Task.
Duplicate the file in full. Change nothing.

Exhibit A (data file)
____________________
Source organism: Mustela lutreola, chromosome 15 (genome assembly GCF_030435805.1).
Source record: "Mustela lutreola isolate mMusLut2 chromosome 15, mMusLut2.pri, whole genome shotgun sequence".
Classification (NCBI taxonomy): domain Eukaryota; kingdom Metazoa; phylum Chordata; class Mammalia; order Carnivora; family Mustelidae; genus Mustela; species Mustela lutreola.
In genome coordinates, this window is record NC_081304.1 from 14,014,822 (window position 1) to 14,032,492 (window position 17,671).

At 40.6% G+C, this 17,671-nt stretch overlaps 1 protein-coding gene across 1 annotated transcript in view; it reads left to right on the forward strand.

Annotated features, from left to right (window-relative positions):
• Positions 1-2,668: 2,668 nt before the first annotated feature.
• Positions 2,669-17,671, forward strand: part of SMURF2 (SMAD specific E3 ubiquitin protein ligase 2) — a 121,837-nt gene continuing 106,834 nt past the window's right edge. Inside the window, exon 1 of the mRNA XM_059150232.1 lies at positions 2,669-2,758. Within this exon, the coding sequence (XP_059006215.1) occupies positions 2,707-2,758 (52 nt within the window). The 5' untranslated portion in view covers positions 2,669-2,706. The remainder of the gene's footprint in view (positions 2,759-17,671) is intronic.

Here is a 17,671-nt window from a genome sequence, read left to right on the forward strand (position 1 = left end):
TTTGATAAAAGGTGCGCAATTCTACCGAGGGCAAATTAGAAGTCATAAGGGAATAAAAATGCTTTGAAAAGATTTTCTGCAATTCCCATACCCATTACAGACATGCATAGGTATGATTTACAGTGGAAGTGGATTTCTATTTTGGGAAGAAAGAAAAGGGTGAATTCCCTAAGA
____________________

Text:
Source organism: Mustela lutreola, chromosome 15 (genome assembly GCF_030435805.1).
Source record: "Mustela lutreola isolate mMusLut2 chromosome 15, mMusLut2.pri, whole genome shotgun sequence".
Classification (NCBI taxonomy): domain Eukaryota; kingdom Metazoa; phylum Chordata; class Mammalia; order Carnivora; family Mustelidae; genus Mustela; species Mustela lutreola.
In genome coordinates, this window is record NC_081304.1 from 14,014,822 (window position 1) to 14,032,492 (window position 17,671).

At 40.6% G+C, this 17,671-nt stretch overlaps 1 protein-coding gene across 1 annotated transcript in view; it reads left to right on the forward strand.

Annotated features, from left to right (window-relative positions):
• Positions 1-2,668: 2,668 nt before the first annotated feature.
• Positions 2,669-17,671, forward strand: part of SMURF2 (SMAD specific E3 ubiquitin protein ligase 2) — a 121,837-nt gene continuing 106,834 nt past the window's right edge. Inside the window, exon 1 of the mRNA XM_059150232.1 lies at positions 2,669-2,758. Within this exon, the coding sequence (XP_059006215.1) occupies positions 2,707-2,758 (52 nt within the window). The 5' untranslated portion in view covers positions 2,669-2,706. The remainder of the gene's footprint in view (positions 2,759-17,671) is intronic.

Here is a 17,671-nt window from a genome sequence, read left to right on the forward strand (position 1 = left end):
TTTGATAAAAGGTGCGCAATTCTACCGAGGGCAAATTAGAAGTCATAAGGGAATAAAAATGCTTTGAAAAGATTTTCTGCAATTCCCATACCCATTACAGACATGCATAGGTATGATTTACAGTGGAAGTGGATTTCTATTTTGGGAAGAAAGAAAAGGGTGAATTCCCTAAGA